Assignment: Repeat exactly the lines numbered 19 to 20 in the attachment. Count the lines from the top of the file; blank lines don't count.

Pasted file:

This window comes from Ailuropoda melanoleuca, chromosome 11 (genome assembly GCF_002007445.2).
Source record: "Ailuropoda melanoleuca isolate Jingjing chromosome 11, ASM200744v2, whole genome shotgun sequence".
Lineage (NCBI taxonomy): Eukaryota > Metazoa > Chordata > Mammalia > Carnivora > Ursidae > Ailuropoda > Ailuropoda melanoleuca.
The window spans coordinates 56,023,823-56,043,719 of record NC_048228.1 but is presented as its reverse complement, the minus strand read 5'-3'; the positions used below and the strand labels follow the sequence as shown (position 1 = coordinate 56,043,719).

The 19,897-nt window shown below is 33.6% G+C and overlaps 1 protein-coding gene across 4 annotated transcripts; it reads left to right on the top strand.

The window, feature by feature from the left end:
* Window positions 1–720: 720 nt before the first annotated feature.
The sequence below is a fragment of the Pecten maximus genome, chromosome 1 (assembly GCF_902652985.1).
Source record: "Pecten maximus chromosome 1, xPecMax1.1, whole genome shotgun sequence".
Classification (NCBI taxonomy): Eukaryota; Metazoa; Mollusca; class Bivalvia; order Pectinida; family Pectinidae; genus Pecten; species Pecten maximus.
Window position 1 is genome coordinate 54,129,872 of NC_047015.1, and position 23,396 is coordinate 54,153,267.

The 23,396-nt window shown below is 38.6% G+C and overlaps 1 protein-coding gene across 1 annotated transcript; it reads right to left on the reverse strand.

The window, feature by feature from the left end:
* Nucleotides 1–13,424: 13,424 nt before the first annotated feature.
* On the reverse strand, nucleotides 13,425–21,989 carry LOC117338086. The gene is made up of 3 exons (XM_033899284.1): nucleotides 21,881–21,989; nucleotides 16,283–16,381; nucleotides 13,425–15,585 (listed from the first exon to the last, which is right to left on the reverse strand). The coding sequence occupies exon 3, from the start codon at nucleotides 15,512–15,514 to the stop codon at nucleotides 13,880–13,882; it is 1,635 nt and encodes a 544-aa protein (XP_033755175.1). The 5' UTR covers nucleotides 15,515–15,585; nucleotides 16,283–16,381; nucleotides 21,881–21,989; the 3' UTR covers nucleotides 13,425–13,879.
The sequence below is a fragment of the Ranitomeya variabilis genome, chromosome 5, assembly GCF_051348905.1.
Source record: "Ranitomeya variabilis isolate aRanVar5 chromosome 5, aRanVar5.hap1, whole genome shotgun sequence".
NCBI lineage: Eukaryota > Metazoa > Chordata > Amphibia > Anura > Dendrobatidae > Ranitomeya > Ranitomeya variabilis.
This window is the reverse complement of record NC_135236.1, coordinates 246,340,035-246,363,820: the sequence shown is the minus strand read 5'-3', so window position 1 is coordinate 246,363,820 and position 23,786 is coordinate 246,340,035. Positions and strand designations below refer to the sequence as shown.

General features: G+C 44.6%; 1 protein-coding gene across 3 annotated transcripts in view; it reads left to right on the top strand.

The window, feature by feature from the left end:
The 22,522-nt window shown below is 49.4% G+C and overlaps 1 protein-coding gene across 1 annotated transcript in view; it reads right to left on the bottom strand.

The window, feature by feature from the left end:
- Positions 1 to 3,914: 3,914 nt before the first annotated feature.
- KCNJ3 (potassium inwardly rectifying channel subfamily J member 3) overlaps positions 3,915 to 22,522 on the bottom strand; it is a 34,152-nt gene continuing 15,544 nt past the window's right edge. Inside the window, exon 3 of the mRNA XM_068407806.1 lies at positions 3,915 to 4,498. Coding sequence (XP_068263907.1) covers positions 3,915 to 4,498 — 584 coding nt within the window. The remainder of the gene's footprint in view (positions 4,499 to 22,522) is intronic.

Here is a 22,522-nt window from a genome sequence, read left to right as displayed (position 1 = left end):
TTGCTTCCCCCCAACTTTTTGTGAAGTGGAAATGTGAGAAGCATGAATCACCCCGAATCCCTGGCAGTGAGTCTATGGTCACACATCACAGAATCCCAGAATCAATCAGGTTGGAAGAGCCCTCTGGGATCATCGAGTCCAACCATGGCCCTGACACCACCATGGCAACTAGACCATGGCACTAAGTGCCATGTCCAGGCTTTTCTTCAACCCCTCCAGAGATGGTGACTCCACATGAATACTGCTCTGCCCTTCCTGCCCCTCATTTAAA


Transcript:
This window is the reverse complement of record NC_135236.1, coordinates 246,340,035-246,363,820: the sequence shown is the minus strand read 5'-3', so window position 1 is coordinate 246,363,820 and position 23,786 is coordinate 246,340,035. Positions and strand designations below refer to the sequence as shown.

General features: G+C 44.6%; 1 protein-coding gene across 3 annotated transcripts in view; it reads left to right on the top strand.